John and Adrienne Condray and Vance and Heather Girten are young Owensboro couples who have lived the urban lifestyle and enjoyed it. In a matter of months they intend to begin replicating that experience in Owensboro.
The Condrays and Girtens are moving into two of four custom condos currently under construction on the second floor of the Smith-Werner Building at 116-122 W. Second St. Larry and Rosemary Conder are renovating the Smith-Werner Building at a cost of $1 million or more.
The Condrays will live above the Gambrinus Libation Emporium at 116 W. Second St., which recently opened, and will operate the business. Adrienne Condray is the Conders' daughter.
One of the oft-stated hopes for a revitalized downtown Owensboro is that a residential element will develop, with people living in loft apartments above businesses and offices. The Condrays and Girtens won’t be the first downtown residents, but the number isn’t great.
The Condrays lived in downtown Memphis before moving to Owensboro to manage the Gambrinus. John, 34 and a graduate of Brescia University, was a commercial credit reviewer for a large bank. She is a teacher.
“We could have lived anywhere, but we got spoiled in Memphis working a block away from where we lived,” he said. “Everything was within five blocks.”
To a lesser extent, the Condrays will have some of the same opportunities in downtown Owensboro.
“We love Colby’s, the Bistro, the Miller House and there’s a pharmacy,” Condray said.
As the downtown area develops, the Condrays expect their living experience to be enriched.
“There’s already an entertainment district with the RiverPark Center,” Condray said. “We’ve seen what a downtown can be like and what it can hold. We really think Owensboro can be that at a smaller level. We’re within walking distance of several great restaurants. We want to complement everything else, not be a competitor. We want to attract more people downtown.”
Condray, who said he hasn’t felt the desire to mow grass since he was 15, said downtown living may not be for everyone.
“You have to have a desire to be more urban,” he said. “There’s not an urban feel to Owensboro, but maybe there will be once you get people down here and see what it can be like. ... You can have a nice house in the middle of everything else. Right now the people it’s most desirable to are empty nesters who want to downsize.”
Condray has a vision for what he’d like downtown to become.
“A corner grocery would be great,” he said. “We’d love more restaurants. We don’t have a problem with pubs and bars. I’d like it to be a shopping and dining district with locally owned pubs and bars... there’s tons of room to grow. When we heard about the master plan, that was a key component for us. We would have loved to see a baseball park, but we’re excited to see the hotel and convention center.”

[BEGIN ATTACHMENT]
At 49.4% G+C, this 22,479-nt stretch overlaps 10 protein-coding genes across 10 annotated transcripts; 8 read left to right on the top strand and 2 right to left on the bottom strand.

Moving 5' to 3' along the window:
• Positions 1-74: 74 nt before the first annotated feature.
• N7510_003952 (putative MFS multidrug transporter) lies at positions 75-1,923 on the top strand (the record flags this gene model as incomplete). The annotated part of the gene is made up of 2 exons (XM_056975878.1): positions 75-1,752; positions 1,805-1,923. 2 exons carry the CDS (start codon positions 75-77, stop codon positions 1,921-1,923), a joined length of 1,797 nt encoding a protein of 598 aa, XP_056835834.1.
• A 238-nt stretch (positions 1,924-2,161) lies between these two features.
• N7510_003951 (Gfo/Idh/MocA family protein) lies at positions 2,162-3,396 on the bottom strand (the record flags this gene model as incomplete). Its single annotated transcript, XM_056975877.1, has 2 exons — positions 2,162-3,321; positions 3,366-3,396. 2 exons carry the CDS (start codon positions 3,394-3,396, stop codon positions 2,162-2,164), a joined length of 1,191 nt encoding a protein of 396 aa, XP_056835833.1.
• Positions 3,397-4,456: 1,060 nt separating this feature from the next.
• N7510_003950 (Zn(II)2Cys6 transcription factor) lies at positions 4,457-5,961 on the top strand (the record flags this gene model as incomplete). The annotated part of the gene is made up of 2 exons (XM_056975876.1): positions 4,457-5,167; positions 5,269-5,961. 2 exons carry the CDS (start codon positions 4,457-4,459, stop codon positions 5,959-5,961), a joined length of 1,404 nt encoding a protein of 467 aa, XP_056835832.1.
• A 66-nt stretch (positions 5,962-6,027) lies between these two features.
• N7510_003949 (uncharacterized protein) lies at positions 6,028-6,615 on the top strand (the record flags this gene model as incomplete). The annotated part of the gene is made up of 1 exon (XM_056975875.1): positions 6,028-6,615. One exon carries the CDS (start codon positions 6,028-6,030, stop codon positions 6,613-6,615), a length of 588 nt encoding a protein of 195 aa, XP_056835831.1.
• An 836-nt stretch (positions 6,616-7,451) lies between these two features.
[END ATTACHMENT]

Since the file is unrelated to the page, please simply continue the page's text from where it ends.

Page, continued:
Adrianne Condray is looking forward to watching the downtown evolve.
“It’s exciting to see changes and be here from the beginning and see people migrate downtown,” she said. “I’ve always wanted to live in the city. In Memphis, it was a community within a community. It didn’t feel like a huge city.”
The Girtens share a rural background. She’s from Hancock County. He’s from Union County. But after living in an urban setting in Lexington while in pharmacy school at the University of Kentucky, the idea of living in an apartment overlooking Owensboro’s Second Street is especially appealing for the couple.
It helps that Owensboro is about halfway between their families. Heather Girten is a pharmacist at a local supermarket. Vance Girten is on schedule to graduate from UK’s pharmacy school in May and intends to work at an Owensboro-area pharmacy.
“We plan to stay in this area,” Girten said. “We got Rosemary’s number and she had something planned and we stayed in touch. We liked what they had in mind. We like where they are going.”
The Girten’s are interested in the downtown Owensboro redevelopment project and want to be a part of it, Girten said.
“We’ve seen the poster boards,” he said. “It looks like a pretty big development. It will be a neat experience to see those changes.”
Girten said he appreciates history and the community’s decision to reinvigorate its downtown riverfront area interests him.
“They are bringing it back to the way it should be,” he said. “That’s why Owensboro is here. (The river) is still very important.”
Mainly, the Girtens are seeking an urban lifestyle.
“Stepping out the door and grabbing a cup of coffee or walking to dinner is definitely attractive,” he said.